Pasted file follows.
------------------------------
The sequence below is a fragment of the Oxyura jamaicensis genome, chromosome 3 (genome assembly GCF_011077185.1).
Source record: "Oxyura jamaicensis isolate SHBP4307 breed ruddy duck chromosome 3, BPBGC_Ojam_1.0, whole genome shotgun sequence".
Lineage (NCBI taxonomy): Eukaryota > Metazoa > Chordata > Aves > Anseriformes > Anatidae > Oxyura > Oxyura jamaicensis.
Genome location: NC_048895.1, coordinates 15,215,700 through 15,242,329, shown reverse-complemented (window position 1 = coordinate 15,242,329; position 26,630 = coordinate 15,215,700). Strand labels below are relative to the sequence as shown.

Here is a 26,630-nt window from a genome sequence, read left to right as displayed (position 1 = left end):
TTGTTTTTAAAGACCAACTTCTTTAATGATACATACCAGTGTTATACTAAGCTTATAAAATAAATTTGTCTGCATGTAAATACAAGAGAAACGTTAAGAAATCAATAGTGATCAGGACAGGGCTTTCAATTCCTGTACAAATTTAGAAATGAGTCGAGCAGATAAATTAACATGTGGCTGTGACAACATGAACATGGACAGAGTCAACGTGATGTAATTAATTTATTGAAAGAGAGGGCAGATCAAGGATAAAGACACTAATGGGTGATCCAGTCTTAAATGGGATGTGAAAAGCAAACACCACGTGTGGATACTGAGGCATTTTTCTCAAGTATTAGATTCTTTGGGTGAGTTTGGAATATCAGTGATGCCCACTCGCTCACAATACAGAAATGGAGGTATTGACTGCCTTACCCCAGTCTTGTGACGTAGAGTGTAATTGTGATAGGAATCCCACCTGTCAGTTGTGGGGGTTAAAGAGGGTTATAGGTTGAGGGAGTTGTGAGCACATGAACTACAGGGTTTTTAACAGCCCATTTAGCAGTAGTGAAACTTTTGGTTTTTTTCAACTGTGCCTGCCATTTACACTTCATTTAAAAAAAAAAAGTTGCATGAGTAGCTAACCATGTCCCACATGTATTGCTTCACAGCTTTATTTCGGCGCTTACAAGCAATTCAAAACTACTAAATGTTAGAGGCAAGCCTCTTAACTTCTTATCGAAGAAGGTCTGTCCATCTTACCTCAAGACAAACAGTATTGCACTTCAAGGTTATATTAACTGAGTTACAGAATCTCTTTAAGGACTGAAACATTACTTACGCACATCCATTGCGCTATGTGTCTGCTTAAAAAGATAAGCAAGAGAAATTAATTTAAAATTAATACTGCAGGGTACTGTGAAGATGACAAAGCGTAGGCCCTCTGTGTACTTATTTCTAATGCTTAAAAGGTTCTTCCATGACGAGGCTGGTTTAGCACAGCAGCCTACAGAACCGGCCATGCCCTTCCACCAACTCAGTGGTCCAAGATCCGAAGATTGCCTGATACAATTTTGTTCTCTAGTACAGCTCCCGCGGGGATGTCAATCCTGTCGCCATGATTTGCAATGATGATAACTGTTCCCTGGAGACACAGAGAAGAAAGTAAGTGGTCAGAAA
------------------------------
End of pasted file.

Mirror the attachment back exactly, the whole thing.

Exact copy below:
The sequence below is a fragment of the Oxyura jamaicensis genome, chromosome 3 (genome assembly GCF_011077185.1).
Source record: "Oxyura jamaicensis isolate SHBP4307 breed ruddy duck chromosome 3, BPBGC_Ojam_1.0, whole genome shotgun sequence".
Lineage (NCBI taxonomy): Eukaryota > Metazoa > Chordata > Aves > Anseriformes > Anatidae > Oxyura > Oxyura jamaicensis.
Genome location: NC_048895.1, coordinates 15,215,700 through 15,242,329, shown reverse-complemented (window position 1 = coordinate 15,242,329; position 26,630 = coordinate 15,215,700). Strand labels below are relative to the sequence as shown.

Here is a 26,630-nt window from a genome sequence, read left to right as displayed (position 1 = left end):
TTGTTTTTAAAGACCAACTTCTTTAATGATACATACCAGTGTTATACTAAGCTTATAAAATAAATTTGTCTGCATGTAAATACAAGAGAAACGTTAAGAAATCAATAGTGATCAGGACAGGGCTTTCAATTCCTGTACAAATTTAGAAATGAGTCGAGCAGATAAATTAACATGTGGCTGTGACAACATGAACATGGACAGAGTCAACGTGATGTAATTAATTTATTGAAAGAGAGGGCAGATCAAGGATAAAGACACTAATGGGTGATCCAGTCTTAAATGGGATGTGAAAAGCAAACACCACGTGTGGATACTGAGGCATTTTTCTCAAGTATTAGATTCTTTGGGTGAGTTTGGAATATCAGTGATGCCCACTCGCTCACAATACAGAAATGGAGGTATTGACTGCCTTACCCCAGTCTTGTGACGTAGAGTGTAATTGTGATAGGAATCCCACCTGTCAGTTGTGGGGGTTAAAGAGGGTTATAGGTTGAGGGAGTTGTGAGCACATGAACTACAGGGTTTTTAACAGCCCATTTAGCAGTAGTGAAACTTTTGGTTTTTTTCAACTGTGCCTGCCATTTACACTTCATTTAAAAAAAAAAAGTTGCATGAGTAGCTAACCATGTCCCACATGTATTGCTTCACAGCTTTATTTCGGCGCTTACAAGCAATTCAAAACTACTAAATGTTAGAGGCAAGCCTCTTAACTTCTTATCGAAGAAGGTCTGTCCATCTTACCTCAAGACAAACAGTATTGCACTTCAAGGTTATATTAACTGAGTTACAGAATCTCTTTAAGGACTGAAACATTACTTACGCACATCCATTGCGCTATGTGTCTGCTTAAAAAGATAAGCAAGAGAAATTAATTTAAAATTAATACTGCAGGGTACTGTGAAGATGACAAAGCGTAGGCCCTCTGTGTACTTATTTCTAATGCTTAAAAGGTTCTTCCATGACGAGGCTGGTTTAGCACAGCAGCCTACAGAACCGGCCATGCCCTTCCACCAACTCAGTGGTCCAAGATCCGAAGATTGCCTGATACAATTTTGTTCTCTAGTACAGCTCCCGCGGGGATGTCAATCCTGTCGCCATGATTTGCAATGATGATAACTGTTCCCTGGAGACACAGAGAAGAAAGTAAGTGGTCAGAAA